Some blogs are built around a conceit (think Julie’s in Julie and Julia). None of the usual writing boundaries seem to apply on blogs and yet there are already conventions and expectations emerging about writing and presentation, no matter how big or small an individual’s own blogosphere is. The protocols and rules of blog etiquette are implicit for now; I’ve tripped hard over a few. Even on a frontier, folks like just a little bit of law and order—probably more order and less law.
For instance, most of the blogs I follow include marvelous visual imagery as blogging has really morphed into a visual medium. Blogs consist not simply of words on the screen (like mine), but of artistically rendered photographs and images as well and the thoughtful arrangement and layout of all of these (unlike mine). Even blog titles are interesting reflections of the blogger’s mind and tilt toward the clever, the quirky (unlike mine), though many forfeit inventiveness for geography (like mine). The writing tends to be succinct and pithy or journalistic in its style and brevity, the very kind I am least adept at producing.
Looking at blogs is kind of like looking at houses long before you buy. You keep checking areas, neighborhoods, specific houses, all the while formulating ideas about what you like, and, as importantly, what you don’t like. Even with houses you like, you think about what you might do differently—another color on the living room walls or turning a bedroom into an office. With houses you don’t like, you might still see features that you like well enough to incorporate into your own or learn something just by stopping by.
Through this lengthy process you eventually arrive at your definition of your ideal house. And, frankly, the blogs I seem to like best are the ones I literally stumbled upon as I was browsing for something else. Come to think of it, that’s exactly how I found my house.
Clearly, I have much yet to learn on many blog fronts, but I am cultivating ideas about what I will eventually do with my own blog by observing incredibly creative people who have already mastered the fine art of blogging and being inspired by their artistry.
To that end, I suggest you take a peek at some of the recommended blogs on my front page. These I like. These I follow. In these I have found what I prefer: authentic voices with unique perspectives whether through words or images or both. It doesn’t hurt that the people writing them seem to be just lovely. Use them as a starting point and check out the blogs they list or go for broke and Google the blog topic of your choice or surf a blog catalog for an endless list of blogs to visit. You’ll eventually find some that sing to you.
I reached my initial goal which was to learn enough of the logistics and mechanics of blogging to create one for work: that blog has a very narrow scope in order to serve my colleagues and provide a forum for their input on relevant work-related topics.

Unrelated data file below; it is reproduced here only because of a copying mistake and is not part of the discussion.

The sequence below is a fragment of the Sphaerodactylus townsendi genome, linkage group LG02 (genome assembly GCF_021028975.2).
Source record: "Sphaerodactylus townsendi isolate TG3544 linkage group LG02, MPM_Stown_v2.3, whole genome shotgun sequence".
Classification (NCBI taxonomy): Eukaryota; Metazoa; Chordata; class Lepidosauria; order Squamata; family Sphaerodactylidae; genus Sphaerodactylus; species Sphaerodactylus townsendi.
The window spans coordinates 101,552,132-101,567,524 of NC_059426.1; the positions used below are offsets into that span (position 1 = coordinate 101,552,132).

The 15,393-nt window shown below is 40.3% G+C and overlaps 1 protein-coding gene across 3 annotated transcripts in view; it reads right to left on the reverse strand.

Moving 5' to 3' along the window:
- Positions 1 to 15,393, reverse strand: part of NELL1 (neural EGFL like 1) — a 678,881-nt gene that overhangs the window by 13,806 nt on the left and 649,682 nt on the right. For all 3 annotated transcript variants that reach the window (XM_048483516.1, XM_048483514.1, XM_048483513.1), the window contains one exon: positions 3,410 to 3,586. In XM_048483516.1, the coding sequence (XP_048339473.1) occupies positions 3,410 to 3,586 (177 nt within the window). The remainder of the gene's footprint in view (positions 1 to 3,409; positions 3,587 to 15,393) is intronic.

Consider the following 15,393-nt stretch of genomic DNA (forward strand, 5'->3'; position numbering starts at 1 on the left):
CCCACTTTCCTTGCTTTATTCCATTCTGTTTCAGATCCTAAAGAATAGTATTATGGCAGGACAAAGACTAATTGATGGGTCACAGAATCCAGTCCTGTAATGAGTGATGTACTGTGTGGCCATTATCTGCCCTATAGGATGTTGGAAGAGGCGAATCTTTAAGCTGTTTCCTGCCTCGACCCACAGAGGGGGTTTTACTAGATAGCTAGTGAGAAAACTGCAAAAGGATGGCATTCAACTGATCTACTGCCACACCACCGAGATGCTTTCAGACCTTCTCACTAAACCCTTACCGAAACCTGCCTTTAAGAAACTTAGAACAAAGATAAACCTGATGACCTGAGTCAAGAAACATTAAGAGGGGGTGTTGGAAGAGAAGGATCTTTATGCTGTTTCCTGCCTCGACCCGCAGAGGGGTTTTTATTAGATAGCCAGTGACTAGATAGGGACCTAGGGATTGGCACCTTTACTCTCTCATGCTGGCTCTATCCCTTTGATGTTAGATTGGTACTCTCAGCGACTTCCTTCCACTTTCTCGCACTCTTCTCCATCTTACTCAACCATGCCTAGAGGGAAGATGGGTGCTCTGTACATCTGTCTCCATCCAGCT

But I have also realized how much blogs are about community and building community. Bottom line: people want to connect with other people in more complex ways than other technologies afford. This important aspect I am definitely taking to my work blog.
So, the upshot of my blogging so far? The teacher in me is genuinely amazed and heartened by the fact that so many people write completely voluntarily and regularly outside of school: this could be the writing utopia we’ve been wishing for. Yahoo!
The rhetorician in me says this entire subject warrants far more investigation than it has gotten to date, perhaps articles and dissertations probing the genres and subcultures of blogs. Or how about exploration of the metaphoric constructs evidenced even by my post: blog as house or home, blogosphere as neighborhood, blog as a physical place, the use of geographic titles to signal a place in cyberspace (see Lakoff and Johnson’s Metaphors We Live By). And, oh my gosh, what you could do with narrative structures in blogs or lack thereof. Ah, would that there was world enough and time and that I was a good 20 years younger!
Finally, the blogger in me says this is a blast and a fantastic creative outlet if you want one and an excellent and convenient way to connect with other people, especially women, to share life, the universe, and, well, just a little bit of everything. In the end, it’s just flat out fun, pure and simple. Dropping by and visiting with people. Living vicariously. Learning about worlds you never knew existed.
Flat Rock Creek Notebook began as a small way for me to transcend the utter chaos I felt when my life last summer was upended by the kitchen remodel. It has blossomed into a larger journey that has put me in touch with some very kind and thoughtful people. It is a journey I relish because I have no firm idea of where it’s going to take me.
If you like, keep checking in as I chronicle my trek across the cyber frontier from this tiny little plot of prairie on the Santa Fe Trail. Wagons, ho!